The numerous opposition parties in Cameroon have proved themselves unruly, disorderly, and disorganized. Given this state of affairs, it is unlikely that any one of these will pose a formidable opposition to the highly organized ruling CPDM. As a point of fact, many of those who aspire to challenge Mr. Paul Biya for the presidency of the republic are neophytes, inexperienced, and often resort to propounding lofty ideas that some would aptly consign to demagoguery. In as much as some may want to deny the obvious, governing a country in which more than 85 per cent of the population has no inkling about what democracy entails—let alone understand the issues at stake, changing course at this juncture will not but plunge Cameroon into a deluge. Slow but steady progress is much better than retrogression. A different kind of change is required in Cameroon, which must come on the heels of a well contrived and executed policy of education designed to transform the populace from tribal subjects to national citizens. There is no other party in Cameroon that is ready to execute this task than the ruling CPDM.
Shift in Educational Emphasis
To attain the national aspirations of a largely tribal people, however, some prerequisites will have to be met, namely: (1) the political education of the masses to an appreciative level of understanding the basic content of the constitution and their rights as citizens so as to circumvent the continued hegemony of the educated elite who have dominated political life in Cameroon since decolonization; (2) the construction of a new nationalist order in which citizenship shall prevail over tribal identity; and (3) the de-regionalization of the national territory.
What I have I outlined above is a project of deconstruction and reconstruction that will involve every Cameroonian native. Both strands will have to be executed simultaneously. This, of course, is a daunting task because it is rooted in change that summons all to give up something, such as abandoning the customary and embracing something new and seemingly alien, among the most difficult of the customary to relinquish being power and tradition. This is the case because all power, like tradition, is conservative. Those who wield power, like those who practice certain traditions, are habituated to conserving them. They tend to conserve power and tradition because habits are easier formed than eradicated. Consequently, that which they know is always more appealing than that which they know nothing about. It is here that a particular kind of education, far-removed from the customary method of passing on knowledge from generation to generation, enters the fray.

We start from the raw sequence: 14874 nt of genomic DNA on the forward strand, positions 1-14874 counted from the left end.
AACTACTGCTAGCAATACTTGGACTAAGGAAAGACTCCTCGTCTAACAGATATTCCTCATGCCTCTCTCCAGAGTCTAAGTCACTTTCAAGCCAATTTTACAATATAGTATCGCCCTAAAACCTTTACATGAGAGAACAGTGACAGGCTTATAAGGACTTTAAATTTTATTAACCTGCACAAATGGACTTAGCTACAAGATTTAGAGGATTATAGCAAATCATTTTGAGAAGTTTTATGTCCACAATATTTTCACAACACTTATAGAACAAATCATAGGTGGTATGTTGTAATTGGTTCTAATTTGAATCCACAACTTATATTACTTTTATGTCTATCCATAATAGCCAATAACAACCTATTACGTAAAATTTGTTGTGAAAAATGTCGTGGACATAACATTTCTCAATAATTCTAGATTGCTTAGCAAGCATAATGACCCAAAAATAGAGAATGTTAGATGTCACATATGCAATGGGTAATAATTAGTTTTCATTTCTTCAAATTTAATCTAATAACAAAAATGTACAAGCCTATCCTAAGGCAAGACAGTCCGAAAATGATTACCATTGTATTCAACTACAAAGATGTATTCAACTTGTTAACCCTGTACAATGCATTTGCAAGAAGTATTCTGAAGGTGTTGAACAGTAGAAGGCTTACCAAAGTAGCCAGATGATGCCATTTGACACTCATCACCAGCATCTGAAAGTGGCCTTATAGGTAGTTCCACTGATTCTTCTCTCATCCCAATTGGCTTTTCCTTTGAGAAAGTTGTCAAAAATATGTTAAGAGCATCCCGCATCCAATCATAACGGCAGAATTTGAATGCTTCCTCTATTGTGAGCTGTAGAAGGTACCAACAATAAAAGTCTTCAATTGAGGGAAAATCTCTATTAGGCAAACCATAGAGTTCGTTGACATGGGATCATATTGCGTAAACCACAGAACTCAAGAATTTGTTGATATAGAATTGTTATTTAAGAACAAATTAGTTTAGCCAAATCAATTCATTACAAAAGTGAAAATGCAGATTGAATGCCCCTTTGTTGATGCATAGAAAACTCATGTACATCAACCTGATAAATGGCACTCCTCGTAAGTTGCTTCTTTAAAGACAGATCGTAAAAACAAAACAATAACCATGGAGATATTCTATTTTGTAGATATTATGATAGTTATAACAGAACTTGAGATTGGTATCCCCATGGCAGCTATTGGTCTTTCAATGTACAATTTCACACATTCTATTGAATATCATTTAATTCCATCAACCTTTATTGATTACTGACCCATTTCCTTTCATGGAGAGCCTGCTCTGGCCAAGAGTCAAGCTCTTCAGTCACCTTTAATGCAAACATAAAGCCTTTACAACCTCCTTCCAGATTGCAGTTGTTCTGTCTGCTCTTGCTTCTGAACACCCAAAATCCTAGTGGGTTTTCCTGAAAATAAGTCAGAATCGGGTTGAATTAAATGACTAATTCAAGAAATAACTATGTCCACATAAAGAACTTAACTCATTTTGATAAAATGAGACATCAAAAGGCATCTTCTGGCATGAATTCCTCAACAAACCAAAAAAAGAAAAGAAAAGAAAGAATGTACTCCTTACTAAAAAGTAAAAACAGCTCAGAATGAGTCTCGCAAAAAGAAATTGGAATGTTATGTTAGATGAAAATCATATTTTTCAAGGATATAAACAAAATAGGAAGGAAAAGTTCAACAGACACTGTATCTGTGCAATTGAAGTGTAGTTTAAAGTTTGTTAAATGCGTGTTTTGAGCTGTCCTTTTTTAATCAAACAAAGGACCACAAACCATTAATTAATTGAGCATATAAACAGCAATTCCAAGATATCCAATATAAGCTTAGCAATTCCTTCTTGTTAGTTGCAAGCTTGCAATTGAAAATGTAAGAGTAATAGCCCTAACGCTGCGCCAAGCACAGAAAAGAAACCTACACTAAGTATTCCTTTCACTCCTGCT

I am proposing a liberal form of education, which is not integral to traditional education that consists of parents and elders passing on the knowledge of customary practices to children and the younger generations. As we all know, traditional education is non-revolutionary, limiting, very conservative, and non-expansive of mental horizons. In traditional educational children inherit knowledge from their parents and this can be seen everywhere in the country. Born in mud hut—a bequest of the elders, the young reproduce mud huts, and wear leopard skin and the plantain leaves that their forebears wore for centuries without end. Confining and non-progressive, traditional education truly is!
The Measure of a Liberal Education
What is a liberal education? A liberal education is essentially the opposite of traditional education. It is non-conservative and aspires to newness, innovation, and change—perpetual change. Liberal education is alien to and destructive of tradition. It opposes abuses of power and human rights, whether by the divine chiefs who possesses magical powers or the corrupt bureaucrats who employ their wield power and authority as instruments for exploiting the people they are charged to serve. Symptomatic of liberal education is the knowledge of right and wrong that it imparts as well as the will to oppose wrong at all times, and to do that which is right, even at the expense of one’s own life. But liberal education cannot function properly in a society mired in tradition.